Sorority student helping to raise money for autism awareness

Student Spotlight
Tia Canonico, second-year illustration

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Tia Canonico is a member of Alpha Xi Delta sorority, which is hosting Xi Marks the Spot on April 13 to raise money for autism awareness.

Tia Canonico is a second-year illustration major, with a minor in psychology. She is a member of Alpha Xi Delta sorority at RIT, which is hosting Xi Marks the Spot on Saturday, April 13. Xi Marks the Spot is a team “search and find” on the RIT campus. It is open to members of the RIT community and their families. It costs $5 per person to register ahead of time, and $7 per person to register on April 13. Money raised from the event will help support Autism Speaks and the Autistic Self Advocacy Network. To register online, go to

Question: Where are you from?
Answer: I am from Long Island, N.Y.

Q: What brought you to RIT?
A: I just transferred here this year from Binghamton University. I came to RIT for the high standards of academia and the great art program. I did not, surprisingly, come for the weather.

Q: What has been your favorite thing about RIT so far?
A: My favorite thing about RIT is definitely the people. Everyone is really friendly and a little bit quirky in their own way, and I love it. I also love how much fun stuff there is to do on and off campus.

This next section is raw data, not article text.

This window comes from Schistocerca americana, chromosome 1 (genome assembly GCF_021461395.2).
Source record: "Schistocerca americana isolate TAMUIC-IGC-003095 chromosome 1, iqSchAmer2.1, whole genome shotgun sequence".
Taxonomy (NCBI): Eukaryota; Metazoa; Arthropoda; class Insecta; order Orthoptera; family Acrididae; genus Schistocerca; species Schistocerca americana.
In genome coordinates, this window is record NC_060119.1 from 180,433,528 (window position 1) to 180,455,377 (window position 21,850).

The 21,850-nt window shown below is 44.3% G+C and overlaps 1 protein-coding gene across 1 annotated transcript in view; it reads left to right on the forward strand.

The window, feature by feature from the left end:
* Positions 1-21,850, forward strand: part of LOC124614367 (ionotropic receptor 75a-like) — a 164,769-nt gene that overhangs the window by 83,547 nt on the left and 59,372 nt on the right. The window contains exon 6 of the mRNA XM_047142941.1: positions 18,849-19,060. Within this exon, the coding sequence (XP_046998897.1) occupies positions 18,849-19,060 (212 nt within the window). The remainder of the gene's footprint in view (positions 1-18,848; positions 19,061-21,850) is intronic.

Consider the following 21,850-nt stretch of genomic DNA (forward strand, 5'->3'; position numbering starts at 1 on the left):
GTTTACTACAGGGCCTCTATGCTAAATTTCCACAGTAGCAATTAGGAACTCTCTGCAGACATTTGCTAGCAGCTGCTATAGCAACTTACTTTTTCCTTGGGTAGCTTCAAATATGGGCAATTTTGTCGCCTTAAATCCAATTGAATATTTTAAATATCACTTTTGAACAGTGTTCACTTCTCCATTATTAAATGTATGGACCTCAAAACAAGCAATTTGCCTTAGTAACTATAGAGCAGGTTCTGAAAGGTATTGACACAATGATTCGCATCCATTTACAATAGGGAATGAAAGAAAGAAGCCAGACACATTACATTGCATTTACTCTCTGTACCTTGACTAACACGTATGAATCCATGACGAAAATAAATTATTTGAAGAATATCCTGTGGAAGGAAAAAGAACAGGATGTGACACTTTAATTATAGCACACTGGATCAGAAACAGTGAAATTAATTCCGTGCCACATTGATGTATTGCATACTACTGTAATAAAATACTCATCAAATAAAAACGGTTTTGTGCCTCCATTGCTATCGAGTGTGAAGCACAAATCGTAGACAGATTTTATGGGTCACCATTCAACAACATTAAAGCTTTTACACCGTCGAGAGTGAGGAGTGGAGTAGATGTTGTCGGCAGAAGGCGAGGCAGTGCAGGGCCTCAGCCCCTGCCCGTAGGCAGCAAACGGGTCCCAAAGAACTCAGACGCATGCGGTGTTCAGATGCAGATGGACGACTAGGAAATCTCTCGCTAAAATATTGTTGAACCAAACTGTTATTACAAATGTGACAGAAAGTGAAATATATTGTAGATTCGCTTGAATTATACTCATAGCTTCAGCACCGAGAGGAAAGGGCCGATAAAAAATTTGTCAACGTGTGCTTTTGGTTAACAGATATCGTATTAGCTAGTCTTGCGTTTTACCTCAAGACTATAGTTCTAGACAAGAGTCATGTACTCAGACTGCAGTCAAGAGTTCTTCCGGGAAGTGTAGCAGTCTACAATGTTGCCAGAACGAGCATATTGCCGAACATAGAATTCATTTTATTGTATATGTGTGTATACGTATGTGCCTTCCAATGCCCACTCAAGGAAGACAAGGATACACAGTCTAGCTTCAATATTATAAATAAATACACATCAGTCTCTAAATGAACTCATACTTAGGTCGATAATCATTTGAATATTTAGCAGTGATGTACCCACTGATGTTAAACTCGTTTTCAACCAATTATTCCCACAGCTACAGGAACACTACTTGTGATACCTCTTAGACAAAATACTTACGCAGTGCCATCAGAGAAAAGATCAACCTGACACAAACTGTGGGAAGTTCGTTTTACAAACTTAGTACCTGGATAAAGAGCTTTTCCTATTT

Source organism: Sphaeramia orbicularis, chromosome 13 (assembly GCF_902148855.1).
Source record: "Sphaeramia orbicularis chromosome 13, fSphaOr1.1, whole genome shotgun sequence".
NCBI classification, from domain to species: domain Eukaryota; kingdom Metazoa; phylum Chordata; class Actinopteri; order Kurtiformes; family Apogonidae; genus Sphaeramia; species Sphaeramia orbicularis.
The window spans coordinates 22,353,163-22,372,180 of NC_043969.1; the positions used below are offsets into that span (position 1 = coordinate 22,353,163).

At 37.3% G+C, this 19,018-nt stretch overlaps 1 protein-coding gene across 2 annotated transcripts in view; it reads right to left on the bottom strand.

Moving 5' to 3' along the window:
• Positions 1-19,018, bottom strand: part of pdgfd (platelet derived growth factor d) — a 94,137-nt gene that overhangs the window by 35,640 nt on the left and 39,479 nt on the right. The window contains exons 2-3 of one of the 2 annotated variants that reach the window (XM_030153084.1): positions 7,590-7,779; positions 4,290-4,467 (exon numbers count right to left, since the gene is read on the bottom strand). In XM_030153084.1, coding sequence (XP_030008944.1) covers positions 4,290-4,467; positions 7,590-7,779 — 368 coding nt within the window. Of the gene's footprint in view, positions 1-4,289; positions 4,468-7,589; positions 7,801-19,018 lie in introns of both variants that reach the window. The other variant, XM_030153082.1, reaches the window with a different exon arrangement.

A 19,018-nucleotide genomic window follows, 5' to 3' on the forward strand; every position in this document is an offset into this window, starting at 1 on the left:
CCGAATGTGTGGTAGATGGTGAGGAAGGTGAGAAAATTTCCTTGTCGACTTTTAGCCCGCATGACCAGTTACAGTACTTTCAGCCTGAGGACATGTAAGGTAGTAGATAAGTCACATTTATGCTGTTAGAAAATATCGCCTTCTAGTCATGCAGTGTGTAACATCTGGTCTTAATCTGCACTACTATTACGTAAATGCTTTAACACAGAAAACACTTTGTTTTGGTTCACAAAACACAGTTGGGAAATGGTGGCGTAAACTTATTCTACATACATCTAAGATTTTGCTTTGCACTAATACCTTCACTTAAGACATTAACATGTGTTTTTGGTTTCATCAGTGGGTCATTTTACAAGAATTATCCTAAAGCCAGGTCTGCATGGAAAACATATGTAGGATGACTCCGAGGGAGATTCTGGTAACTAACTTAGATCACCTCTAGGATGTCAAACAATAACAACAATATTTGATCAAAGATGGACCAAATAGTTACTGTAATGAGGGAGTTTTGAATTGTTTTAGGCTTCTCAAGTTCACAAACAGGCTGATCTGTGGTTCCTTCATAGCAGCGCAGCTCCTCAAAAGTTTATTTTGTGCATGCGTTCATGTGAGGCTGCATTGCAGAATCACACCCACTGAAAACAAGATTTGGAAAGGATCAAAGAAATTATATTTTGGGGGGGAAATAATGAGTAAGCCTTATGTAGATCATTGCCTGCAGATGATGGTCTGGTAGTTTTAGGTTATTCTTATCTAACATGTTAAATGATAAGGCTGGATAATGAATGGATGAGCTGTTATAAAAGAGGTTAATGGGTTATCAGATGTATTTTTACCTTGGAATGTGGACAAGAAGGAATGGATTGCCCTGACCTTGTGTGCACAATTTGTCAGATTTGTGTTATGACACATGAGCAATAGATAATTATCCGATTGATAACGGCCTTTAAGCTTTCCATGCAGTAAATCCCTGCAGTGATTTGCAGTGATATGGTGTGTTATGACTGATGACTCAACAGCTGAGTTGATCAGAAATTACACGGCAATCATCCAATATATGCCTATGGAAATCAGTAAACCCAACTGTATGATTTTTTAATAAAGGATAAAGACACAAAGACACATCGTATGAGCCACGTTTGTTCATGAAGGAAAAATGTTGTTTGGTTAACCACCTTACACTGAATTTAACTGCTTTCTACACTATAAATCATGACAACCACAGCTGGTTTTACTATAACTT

Q: What is Xi Marks the Spot?
A: Xi Marks the Spot is an on campus search and find on Saturday, April 13, in which you and your team race to each station of the challenge course, complete the given task and then receive a clue that will lead you to the next station. There are prizes for the fastest team, most spirited team and others as well. All of the proceeds of the event benefit Autism Speaks and the Autistic Self Advocacy Network.

Q: Why do you think it is important to support Autism Speaks and the Autistic Self Advocacy Network?
A: It’s important to us to support these organizations because we want to spread awareness about autism, which is becoming very prevalent, not only in the U.S. but around the world. People who are on the autism spectrum communicate in their own way and sometimes those who are and are not on the spectrum find it hard to understand one another. We want to spread knowledge about autism and encourage acceptance and awareness.

Q: What advice would you give to other RIT students?
A: Manage your time, learn to balance time between all the aspects of college, school, social life, jobs or job-hunting, etc. Try things you’ve never tried before. Be corny, because it’s fun and somebody has to.

Q: What are your plans for after graduation?
A: After graduation, I’d love to work as an illustrator for children’s books, but we’ll see what happens.

Matt Gregory compiles “Student Spotlights” for University News. Contact him at with suggestions.